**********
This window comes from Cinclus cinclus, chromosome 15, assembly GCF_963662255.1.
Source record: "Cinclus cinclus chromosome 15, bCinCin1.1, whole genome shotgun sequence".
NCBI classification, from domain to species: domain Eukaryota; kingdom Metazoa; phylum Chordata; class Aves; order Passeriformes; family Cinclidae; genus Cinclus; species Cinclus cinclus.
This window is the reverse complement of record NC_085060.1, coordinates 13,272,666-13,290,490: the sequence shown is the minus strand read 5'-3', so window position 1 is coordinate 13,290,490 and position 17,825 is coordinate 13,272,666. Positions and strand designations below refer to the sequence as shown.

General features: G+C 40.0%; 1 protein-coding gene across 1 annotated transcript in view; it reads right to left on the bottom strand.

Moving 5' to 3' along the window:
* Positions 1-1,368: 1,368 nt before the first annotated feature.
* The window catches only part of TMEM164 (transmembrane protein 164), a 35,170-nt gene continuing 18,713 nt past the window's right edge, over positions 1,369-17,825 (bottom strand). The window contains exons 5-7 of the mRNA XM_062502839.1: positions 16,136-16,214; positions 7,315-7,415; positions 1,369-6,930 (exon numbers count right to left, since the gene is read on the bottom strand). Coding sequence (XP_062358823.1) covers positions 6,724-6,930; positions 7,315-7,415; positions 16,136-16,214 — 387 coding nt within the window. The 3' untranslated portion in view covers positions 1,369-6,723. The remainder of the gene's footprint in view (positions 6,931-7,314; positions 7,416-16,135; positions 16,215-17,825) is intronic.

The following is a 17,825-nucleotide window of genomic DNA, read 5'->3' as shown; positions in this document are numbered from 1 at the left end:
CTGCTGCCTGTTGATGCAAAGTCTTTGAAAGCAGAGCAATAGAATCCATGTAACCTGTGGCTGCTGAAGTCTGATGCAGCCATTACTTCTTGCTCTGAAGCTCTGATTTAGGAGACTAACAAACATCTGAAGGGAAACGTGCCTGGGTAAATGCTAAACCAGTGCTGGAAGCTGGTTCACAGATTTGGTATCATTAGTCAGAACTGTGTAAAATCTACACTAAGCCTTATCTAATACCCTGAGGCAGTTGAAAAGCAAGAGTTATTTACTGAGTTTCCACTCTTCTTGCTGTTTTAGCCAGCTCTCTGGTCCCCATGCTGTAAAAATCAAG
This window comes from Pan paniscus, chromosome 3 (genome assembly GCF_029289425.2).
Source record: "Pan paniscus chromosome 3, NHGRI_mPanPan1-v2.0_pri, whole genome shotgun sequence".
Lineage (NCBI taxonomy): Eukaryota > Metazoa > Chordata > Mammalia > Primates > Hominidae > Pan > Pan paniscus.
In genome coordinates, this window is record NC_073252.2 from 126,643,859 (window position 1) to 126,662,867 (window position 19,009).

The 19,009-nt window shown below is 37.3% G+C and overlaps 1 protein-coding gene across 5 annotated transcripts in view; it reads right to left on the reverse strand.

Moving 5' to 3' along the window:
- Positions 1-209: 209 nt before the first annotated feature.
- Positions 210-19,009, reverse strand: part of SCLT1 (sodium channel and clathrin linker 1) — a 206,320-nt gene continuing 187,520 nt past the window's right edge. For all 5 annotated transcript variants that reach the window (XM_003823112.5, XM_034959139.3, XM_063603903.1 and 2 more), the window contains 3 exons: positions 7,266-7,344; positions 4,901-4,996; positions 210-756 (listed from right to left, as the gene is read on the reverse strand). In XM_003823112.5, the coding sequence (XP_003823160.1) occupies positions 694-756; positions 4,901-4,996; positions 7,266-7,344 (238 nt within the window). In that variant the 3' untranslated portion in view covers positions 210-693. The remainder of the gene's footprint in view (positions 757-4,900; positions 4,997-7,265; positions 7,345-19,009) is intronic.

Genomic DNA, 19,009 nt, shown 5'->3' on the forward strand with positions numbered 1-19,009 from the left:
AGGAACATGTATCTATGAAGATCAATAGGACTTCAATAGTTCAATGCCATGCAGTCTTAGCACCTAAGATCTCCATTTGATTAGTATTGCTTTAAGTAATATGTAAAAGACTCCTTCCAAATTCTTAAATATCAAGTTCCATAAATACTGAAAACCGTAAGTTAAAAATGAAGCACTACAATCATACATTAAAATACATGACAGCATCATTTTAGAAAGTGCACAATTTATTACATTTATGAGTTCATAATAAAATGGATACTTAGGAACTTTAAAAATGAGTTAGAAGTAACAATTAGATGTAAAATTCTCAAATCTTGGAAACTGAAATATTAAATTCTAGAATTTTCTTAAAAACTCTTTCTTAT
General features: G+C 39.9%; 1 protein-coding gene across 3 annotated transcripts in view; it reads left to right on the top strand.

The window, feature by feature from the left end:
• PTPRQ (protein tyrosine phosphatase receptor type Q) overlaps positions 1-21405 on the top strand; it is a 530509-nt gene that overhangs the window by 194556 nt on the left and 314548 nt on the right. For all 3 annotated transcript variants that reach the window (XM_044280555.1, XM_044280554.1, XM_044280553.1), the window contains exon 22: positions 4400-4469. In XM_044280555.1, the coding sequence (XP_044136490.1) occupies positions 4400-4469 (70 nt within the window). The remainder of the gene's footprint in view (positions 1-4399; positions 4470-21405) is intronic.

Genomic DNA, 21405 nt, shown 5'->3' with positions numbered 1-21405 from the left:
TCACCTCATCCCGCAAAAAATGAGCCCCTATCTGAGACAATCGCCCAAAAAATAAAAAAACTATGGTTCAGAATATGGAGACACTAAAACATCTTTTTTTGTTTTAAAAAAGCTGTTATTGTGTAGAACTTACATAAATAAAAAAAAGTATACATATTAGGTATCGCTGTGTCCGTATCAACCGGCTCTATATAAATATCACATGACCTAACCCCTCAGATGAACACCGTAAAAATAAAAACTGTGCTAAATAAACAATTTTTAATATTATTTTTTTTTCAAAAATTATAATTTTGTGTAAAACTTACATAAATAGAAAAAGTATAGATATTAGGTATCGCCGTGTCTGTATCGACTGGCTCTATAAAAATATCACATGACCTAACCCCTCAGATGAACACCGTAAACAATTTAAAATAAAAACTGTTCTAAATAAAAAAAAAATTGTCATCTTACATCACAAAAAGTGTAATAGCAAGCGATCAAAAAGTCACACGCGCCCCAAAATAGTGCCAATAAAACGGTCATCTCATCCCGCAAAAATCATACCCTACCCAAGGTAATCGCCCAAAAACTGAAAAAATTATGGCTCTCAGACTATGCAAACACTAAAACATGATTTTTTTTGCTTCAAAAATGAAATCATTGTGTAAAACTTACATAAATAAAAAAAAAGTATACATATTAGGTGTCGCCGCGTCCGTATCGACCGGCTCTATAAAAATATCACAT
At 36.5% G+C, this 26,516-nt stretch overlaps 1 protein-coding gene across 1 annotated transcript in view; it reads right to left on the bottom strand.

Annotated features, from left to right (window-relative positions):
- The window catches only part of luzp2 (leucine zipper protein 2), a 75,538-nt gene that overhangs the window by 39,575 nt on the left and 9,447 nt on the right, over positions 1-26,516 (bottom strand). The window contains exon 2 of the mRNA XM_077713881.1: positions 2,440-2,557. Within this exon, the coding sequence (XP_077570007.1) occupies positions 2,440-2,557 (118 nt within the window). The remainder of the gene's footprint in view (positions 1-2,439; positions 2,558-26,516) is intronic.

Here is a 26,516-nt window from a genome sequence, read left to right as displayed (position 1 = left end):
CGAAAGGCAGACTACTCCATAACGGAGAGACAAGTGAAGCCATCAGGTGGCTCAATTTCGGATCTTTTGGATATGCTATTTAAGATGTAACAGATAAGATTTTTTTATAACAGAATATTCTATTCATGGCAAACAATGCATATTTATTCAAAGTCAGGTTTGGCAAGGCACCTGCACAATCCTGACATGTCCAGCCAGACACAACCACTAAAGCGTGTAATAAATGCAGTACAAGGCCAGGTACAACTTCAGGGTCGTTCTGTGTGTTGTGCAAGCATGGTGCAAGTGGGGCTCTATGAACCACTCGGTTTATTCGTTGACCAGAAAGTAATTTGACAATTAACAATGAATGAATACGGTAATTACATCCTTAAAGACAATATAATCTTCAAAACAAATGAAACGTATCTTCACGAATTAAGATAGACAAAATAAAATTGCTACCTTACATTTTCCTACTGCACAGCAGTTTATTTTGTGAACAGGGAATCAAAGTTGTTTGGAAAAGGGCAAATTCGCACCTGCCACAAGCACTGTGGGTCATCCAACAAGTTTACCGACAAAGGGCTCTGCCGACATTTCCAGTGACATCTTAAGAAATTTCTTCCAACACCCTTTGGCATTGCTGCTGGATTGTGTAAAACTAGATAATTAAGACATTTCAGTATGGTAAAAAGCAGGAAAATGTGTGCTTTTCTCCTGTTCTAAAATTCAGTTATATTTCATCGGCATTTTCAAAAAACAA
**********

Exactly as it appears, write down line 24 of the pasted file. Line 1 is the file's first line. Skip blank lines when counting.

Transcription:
Genomic DNA, 21405 nt, shown 5'->3' with positions numbered 1-21405 from the left: